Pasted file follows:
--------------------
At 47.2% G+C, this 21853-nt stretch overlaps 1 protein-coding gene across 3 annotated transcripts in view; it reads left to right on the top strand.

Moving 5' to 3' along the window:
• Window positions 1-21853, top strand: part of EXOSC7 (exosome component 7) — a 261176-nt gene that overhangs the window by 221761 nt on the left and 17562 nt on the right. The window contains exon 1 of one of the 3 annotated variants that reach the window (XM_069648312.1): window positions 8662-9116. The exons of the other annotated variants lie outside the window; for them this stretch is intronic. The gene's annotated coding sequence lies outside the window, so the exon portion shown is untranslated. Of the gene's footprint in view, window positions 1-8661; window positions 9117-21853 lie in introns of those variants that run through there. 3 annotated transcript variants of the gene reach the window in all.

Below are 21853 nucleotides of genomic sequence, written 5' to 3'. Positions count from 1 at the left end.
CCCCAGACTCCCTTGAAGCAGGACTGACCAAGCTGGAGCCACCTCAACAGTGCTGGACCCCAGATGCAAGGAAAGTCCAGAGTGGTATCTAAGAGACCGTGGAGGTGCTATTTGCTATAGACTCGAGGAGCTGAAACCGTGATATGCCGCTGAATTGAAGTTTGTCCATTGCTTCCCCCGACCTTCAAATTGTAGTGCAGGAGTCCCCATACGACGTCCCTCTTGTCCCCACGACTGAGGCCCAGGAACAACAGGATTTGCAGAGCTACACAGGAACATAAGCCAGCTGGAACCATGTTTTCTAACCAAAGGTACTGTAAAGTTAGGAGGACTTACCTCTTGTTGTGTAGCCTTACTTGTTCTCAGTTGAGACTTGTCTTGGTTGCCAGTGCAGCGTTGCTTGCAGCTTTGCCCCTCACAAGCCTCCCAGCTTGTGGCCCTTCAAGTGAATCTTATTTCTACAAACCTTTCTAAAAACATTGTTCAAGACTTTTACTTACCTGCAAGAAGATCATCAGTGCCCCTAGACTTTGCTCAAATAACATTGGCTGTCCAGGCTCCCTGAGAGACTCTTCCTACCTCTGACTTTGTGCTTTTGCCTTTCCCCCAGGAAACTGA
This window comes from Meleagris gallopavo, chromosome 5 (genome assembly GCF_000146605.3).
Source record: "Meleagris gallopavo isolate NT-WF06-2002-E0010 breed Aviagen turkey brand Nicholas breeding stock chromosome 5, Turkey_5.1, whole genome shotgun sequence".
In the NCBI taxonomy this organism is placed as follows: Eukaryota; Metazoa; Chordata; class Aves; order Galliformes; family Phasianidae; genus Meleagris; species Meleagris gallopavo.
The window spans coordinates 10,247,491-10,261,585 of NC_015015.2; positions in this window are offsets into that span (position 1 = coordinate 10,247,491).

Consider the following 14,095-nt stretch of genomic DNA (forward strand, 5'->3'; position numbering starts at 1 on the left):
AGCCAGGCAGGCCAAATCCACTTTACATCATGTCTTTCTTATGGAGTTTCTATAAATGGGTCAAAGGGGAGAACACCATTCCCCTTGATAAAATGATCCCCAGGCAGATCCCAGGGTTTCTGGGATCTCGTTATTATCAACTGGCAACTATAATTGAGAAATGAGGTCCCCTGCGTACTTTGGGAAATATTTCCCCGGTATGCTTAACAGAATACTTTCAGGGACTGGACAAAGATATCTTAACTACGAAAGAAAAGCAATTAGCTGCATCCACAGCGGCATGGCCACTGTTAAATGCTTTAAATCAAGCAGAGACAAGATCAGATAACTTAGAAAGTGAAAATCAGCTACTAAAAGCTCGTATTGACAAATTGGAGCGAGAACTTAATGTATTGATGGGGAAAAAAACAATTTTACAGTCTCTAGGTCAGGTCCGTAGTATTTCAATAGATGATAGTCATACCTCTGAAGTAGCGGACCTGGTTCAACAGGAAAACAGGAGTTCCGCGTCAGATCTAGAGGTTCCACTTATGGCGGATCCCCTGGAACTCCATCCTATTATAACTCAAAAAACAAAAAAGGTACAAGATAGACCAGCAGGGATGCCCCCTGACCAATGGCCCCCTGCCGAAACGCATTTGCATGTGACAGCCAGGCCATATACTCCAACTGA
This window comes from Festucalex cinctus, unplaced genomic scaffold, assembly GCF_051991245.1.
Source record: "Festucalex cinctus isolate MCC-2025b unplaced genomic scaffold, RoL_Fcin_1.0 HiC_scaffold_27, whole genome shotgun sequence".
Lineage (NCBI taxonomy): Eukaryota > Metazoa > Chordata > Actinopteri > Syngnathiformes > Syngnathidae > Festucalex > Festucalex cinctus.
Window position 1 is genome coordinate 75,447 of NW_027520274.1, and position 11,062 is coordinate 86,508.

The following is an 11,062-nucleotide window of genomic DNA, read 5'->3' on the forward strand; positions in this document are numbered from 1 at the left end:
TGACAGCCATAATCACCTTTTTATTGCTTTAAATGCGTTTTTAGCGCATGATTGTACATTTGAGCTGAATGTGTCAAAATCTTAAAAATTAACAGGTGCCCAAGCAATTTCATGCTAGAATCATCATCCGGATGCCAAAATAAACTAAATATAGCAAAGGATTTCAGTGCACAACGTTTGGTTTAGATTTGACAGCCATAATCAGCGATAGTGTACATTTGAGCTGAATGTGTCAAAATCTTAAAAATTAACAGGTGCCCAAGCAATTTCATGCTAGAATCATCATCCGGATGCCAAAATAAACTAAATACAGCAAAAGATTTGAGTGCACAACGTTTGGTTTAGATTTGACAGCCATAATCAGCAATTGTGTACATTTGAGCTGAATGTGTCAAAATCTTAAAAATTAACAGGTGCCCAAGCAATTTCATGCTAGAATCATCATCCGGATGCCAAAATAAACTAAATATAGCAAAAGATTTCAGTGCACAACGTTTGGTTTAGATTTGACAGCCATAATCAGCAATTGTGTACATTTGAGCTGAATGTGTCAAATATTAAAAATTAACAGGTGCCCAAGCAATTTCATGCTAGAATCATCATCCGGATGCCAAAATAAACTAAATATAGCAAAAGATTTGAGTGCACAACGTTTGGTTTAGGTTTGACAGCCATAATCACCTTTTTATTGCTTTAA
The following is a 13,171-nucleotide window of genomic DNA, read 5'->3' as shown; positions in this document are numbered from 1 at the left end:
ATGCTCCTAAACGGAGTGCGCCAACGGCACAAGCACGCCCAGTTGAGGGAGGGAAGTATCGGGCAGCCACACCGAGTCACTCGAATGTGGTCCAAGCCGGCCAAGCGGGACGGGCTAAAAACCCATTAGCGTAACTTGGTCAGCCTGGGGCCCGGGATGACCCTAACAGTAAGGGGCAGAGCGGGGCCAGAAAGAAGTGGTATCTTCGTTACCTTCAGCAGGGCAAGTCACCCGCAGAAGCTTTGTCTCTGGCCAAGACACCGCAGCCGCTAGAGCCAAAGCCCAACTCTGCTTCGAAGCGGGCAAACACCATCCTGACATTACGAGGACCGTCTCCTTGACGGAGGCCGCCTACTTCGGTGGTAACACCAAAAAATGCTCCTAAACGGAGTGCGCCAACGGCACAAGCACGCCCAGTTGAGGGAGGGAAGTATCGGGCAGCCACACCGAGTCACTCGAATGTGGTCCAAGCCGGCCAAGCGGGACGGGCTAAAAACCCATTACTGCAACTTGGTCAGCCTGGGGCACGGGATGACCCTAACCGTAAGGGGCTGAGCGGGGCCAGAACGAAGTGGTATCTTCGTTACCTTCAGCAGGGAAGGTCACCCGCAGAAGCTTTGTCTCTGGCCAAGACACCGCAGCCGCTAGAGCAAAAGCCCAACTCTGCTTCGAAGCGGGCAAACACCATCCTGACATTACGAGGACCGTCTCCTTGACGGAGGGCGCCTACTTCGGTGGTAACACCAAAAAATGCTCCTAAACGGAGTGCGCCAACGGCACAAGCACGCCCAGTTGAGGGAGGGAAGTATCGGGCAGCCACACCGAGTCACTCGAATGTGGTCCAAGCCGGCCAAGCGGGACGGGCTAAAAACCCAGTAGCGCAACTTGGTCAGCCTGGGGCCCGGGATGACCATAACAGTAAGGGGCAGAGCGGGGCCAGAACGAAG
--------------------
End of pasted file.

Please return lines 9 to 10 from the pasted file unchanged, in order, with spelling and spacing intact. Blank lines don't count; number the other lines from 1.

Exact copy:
The window spans coordinates 10,247,491-10,261,585 of NC_015015.2; positions in this window are offsets into that span (position 1 = coordinate 10,247,491).

Consider the following 14,095-nt stretch of genomic DNA (forward strand, 5'->3'; position numbering starts at 1 on the left):